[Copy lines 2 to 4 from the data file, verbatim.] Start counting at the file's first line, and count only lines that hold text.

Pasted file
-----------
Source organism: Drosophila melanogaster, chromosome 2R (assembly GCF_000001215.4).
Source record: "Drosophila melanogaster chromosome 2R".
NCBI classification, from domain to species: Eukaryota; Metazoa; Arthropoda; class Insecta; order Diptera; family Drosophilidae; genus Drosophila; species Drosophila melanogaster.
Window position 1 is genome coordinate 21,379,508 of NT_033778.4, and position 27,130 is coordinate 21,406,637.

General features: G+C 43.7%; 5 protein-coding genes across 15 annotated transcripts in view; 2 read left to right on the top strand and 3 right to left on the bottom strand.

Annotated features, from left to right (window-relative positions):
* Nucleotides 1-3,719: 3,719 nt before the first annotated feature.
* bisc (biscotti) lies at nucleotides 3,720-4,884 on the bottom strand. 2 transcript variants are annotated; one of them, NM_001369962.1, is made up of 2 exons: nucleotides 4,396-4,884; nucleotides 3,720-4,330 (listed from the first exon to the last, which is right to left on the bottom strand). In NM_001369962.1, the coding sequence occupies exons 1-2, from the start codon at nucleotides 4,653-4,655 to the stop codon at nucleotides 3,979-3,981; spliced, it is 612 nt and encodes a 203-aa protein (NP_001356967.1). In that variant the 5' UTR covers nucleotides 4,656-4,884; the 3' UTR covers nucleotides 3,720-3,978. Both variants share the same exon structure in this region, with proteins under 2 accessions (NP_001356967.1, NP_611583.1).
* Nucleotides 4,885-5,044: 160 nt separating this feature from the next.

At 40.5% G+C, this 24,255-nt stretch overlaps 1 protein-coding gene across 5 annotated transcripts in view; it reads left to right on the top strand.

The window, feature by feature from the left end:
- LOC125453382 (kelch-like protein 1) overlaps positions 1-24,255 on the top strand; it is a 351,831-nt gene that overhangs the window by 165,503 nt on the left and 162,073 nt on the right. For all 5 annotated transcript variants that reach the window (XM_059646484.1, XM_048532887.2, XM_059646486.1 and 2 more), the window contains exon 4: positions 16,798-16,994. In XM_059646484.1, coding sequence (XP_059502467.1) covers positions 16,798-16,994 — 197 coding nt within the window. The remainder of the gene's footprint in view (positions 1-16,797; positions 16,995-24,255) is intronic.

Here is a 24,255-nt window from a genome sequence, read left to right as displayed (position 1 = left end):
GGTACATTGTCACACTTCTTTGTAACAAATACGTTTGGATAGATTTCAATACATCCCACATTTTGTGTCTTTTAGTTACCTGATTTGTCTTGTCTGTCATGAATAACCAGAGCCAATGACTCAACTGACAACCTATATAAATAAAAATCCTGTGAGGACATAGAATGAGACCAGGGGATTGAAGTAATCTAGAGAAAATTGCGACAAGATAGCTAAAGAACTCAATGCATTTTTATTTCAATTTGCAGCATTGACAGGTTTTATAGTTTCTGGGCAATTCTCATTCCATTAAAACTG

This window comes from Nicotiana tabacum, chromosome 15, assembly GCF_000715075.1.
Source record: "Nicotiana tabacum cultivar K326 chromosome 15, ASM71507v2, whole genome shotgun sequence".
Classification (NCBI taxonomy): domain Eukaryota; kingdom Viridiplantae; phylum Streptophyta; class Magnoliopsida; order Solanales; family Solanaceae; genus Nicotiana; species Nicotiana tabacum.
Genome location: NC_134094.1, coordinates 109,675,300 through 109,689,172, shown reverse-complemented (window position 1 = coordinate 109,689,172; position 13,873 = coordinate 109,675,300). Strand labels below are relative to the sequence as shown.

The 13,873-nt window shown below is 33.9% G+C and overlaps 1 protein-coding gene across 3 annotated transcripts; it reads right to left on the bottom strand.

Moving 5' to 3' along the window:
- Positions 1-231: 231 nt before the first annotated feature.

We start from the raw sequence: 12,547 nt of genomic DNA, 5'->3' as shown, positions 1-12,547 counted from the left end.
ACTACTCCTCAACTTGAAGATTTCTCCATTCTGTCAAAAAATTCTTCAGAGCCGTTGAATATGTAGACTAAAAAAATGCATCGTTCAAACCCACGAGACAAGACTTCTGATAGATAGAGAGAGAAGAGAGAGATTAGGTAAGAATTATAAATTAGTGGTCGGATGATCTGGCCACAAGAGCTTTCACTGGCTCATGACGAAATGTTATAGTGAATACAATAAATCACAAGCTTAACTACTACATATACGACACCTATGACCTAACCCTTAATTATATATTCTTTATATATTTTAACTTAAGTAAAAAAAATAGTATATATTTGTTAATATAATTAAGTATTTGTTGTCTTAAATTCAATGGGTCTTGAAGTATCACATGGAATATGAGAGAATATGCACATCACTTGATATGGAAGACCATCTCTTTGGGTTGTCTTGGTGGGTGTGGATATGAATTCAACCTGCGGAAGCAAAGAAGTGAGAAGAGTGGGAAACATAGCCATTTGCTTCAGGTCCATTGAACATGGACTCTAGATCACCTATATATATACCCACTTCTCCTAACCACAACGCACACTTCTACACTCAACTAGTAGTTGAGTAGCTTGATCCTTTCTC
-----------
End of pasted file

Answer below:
Source record: "Drosophila melanogaster chromosome 2R".
NCBI classification, from domain to species: Eukaryota; Metazoa; Arthropoda; class Insecta; order Diptera; family Drosophilidae; genus Drosophila; species Drosophila melanogaster.
Window position 1 is genome coordinate 21,379,508 of NT_033778.4, and position 27,130 is coordinate 21,406,637.